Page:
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stat 301 csu

stat 301 csu


School: Colorado State University
Department: Statistics
Course: Introduction to Statistical Methods
Professor: Zachary weller
Term: Winter 2016
Tags: Statistics, data summary, Probability, Exam 1 Review, and distributions
Cost: 50
Name: STAT 301 Exam 1 Study Guide
Description: This study guide contains all the materials from lecture 1 through 8. This provides the main points and a summary of what we've been learning in class and hopefully will help you review for exam 1.
Uploaded: 02/18/2016
7 Pages 3 Views 10 Unlocks

Tyra Langworth (Rating: )

I'm pretty sure these materials are like the Rosetta Stone of note taking. Thanks Linh!!!

Lecture 1

What is population?

• Descriptive Statistics: a summary of the raw data (histograms, numerical data). If

We are provided with descriptive statistics, we can only describe the data (sample).

• Inferential Statistics: allows us to make statements about the population. If we are

provided with inferential statistics then we can make inferences about our

population of interested based on the given data (sample).

Lecture 2

Population: entire collection of objects of interest.

o For example: If we want to test how many freshmen are taking STAT 301 at

CSU, then our population would be all of the CSU students.

Sample: a subset of the interested population.

O Denote sample size as "n"

o For example: If we were to do the same test stated above, then our sample

would be a group of CSU students.

• Census: the sample collected is the population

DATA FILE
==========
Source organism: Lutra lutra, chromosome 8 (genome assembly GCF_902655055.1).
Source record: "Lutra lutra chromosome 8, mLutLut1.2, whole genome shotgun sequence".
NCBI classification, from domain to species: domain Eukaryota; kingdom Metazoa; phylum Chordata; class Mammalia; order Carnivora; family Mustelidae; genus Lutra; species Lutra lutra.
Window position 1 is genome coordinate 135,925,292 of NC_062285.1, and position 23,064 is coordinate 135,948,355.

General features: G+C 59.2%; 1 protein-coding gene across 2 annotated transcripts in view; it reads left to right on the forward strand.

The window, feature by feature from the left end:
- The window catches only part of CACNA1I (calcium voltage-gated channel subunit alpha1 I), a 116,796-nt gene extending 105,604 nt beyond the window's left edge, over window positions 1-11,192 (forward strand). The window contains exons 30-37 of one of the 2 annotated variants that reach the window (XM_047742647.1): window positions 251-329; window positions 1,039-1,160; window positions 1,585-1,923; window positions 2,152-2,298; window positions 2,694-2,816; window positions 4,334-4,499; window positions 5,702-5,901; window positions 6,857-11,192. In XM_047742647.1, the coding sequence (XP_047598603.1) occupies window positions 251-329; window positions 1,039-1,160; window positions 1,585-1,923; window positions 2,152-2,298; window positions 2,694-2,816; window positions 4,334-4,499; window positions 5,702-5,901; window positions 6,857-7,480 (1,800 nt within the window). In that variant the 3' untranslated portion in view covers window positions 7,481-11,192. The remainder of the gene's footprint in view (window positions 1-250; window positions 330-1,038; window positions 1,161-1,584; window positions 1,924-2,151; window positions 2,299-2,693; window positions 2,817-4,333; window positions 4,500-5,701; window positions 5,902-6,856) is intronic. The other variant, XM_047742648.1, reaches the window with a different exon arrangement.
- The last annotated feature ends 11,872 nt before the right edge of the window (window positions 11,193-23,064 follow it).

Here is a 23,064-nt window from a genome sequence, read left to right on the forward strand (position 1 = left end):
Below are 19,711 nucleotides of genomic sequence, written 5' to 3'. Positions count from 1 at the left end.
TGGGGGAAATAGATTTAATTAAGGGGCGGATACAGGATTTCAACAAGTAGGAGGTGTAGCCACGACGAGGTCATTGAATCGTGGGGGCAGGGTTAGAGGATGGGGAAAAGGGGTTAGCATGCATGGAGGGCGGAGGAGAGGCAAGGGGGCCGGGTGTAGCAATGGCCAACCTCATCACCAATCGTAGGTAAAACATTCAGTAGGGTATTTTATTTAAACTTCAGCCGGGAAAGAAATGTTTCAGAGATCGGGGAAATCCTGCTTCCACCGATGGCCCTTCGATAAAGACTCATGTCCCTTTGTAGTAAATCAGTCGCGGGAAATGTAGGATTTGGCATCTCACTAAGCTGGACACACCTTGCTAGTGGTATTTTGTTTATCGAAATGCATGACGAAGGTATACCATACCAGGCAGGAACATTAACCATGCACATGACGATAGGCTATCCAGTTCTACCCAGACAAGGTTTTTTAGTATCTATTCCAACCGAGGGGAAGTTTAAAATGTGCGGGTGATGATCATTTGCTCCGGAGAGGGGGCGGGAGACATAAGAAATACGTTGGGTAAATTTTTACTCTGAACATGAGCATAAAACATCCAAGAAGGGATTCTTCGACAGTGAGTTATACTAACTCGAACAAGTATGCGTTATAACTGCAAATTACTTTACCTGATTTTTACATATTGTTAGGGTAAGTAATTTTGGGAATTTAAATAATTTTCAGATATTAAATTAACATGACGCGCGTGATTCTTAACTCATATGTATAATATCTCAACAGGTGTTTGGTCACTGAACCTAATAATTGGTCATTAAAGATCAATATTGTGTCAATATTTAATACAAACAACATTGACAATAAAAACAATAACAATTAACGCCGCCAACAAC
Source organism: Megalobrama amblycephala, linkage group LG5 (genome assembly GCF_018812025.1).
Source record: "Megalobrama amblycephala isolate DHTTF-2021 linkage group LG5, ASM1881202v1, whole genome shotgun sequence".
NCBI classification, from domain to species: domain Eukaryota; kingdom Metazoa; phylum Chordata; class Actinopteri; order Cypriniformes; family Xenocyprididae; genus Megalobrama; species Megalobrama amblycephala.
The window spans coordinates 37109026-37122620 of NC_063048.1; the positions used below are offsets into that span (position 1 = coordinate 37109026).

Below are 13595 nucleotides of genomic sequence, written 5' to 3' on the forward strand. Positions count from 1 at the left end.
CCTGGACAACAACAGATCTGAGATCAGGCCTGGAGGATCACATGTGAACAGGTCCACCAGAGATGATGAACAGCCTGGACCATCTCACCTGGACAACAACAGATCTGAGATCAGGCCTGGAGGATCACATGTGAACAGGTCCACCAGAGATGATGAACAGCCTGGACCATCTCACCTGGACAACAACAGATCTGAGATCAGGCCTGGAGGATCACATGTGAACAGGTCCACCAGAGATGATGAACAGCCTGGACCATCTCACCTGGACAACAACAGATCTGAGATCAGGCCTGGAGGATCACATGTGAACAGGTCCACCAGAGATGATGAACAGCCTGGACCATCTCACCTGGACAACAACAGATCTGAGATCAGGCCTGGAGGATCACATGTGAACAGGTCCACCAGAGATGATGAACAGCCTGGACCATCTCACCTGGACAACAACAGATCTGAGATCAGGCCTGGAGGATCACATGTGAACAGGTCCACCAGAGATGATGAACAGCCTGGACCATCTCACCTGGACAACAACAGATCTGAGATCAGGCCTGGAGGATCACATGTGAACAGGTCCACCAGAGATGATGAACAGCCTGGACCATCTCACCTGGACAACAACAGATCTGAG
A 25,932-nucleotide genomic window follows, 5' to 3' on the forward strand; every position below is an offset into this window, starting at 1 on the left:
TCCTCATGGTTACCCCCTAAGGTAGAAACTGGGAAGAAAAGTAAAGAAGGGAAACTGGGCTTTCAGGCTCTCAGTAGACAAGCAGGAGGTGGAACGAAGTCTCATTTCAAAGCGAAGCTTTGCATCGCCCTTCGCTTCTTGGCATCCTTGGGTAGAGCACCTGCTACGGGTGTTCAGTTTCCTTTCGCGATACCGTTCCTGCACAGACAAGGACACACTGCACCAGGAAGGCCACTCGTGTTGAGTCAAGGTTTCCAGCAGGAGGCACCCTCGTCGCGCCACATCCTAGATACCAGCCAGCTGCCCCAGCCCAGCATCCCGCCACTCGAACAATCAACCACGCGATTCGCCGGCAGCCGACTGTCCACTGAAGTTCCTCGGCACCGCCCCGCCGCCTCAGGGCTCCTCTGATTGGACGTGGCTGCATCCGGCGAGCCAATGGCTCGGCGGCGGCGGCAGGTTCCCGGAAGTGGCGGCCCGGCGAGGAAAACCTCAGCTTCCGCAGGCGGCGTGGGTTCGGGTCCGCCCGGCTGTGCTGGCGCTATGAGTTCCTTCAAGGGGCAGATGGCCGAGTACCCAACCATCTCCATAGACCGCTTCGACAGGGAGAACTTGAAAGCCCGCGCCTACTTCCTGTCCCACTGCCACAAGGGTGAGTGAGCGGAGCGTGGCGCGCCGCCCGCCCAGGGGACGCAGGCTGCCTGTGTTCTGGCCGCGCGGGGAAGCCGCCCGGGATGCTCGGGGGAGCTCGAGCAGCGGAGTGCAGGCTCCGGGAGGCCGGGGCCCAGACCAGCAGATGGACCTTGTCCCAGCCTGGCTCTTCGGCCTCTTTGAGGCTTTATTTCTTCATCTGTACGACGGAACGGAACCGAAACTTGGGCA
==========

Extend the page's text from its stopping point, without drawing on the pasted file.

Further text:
What is addition rule of probability?

• Population parameter: a numeric characteristic of population

Types of studies:

O Experimental: deliberately imposes some treatment on individuals (can be


o Observational: observes individuals and measures variables of interest but

does not attempt to influence the response (survey, questionnaire, simple

observing, no manipulating)

Bias: a result that systematically favors a certain outcome. Bias can occur when a

sampling procedure is not properly done. For example, samples are not randomly

obtained can cause bias.

Confounding variable: Occurs when two variables are associated in such a way If you want to learn more check out bpa and phthalates are known _________.

that their effects on the response variable cannot be distinguished between each

other. It is a variable that is important in understanding the data, but is not

accounted for in our study.

What is union in mathematics?

Types of data:

O Qualitative or categorical:

. Nominal: no ordering, Yes/No

. Ordinal: ordering, poor/fair/ good